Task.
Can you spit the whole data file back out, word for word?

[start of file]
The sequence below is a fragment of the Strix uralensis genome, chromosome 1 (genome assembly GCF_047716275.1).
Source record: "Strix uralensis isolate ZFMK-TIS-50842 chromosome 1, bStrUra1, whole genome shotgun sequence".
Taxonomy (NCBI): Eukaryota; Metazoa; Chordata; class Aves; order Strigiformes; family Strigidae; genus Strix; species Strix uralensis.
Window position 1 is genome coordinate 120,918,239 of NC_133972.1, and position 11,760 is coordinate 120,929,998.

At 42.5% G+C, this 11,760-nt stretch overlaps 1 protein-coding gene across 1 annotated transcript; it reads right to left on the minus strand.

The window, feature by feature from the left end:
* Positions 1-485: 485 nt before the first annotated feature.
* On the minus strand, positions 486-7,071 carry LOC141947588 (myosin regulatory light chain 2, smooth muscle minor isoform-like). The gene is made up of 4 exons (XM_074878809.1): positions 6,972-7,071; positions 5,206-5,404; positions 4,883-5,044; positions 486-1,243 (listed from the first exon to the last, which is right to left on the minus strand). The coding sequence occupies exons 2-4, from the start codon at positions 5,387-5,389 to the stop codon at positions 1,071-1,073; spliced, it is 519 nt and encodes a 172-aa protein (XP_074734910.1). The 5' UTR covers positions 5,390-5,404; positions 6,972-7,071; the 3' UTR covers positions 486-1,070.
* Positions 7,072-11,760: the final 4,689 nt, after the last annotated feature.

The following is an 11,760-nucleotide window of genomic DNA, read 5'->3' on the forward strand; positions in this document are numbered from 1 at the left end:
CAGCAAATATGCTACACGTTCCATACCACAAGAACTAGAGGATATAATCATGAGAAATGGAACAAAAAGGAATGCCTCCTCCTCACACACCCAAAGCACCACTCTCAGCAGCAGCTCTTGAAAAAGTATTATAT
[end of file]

The sequence below is a fragment of the Strix uralensis genome, chromosome 1 (genome assembly GCF_047716275.1).
Source record: "Strix uralensis isolate ZFMK-TIS-50842 chromosome 1, bStrUra1, whole genome shotgun sequence".
Taxonomy (NCBI): Eukaryota; Metazoa; Chordata; class Aves; order Strigiformes; family Strigidae; genus Strix; species Strix uralensis.
Window position 1 is genome coordinate 120,918,239 of NC_133972.1, and position 11,760 is coordinate 120,929,998.

At 42.5% G+C, this 11,760-nt stretch overlaps 1 protein-coding gene across 1 annotated transcript; it reads right to left on the minus strand.

The window, feature by feature from the left end:
* Positions 1-485: 485 nt before the first annotated feature.
* On the minus strand, positions 486-7,071 carry LOC141947588 (myosin regulatory light chain 2, smooth muscle minor isoform-like). The gene is made up of 4 exons (XM_074878809.1): positions 6,972-7,071; positions 5,206-5,404; positions 4,883-5,044; positions 486-1,243 (listed from the first exon to the last, which is right to left on the minus strand). The coding sequence occupies exons 2-4, from the start codon at positions 5,387-5,389 to the stop codon at positions 1,071-1,073; spliced, it is 519 nt and encodes a 172-aa protein (XP_074734910.1). The 5' UTR covers positions 5,390-5,404; positions 6,972-7,071; the 3' UTR covers positions 486-1,070.
* Positions 7,072-11,760: the final 4,689 nt, after the last annotated feature.

The following is an 11,760-nucleotide window of genomic DNA, read 5'->3' on the forward strand; positions in this document are numbered from 1 at the left end:
CAGCAAATATGCTACACGTTCCATACCACAAGAACTAGAGGATATAATCATGAGAAATGGAACAAAAAGGAATGCCTCCTCCTCACACACCCAAAGCACCACTCTCAGCAGCAGCTCTTGAAAAAGTATTATAT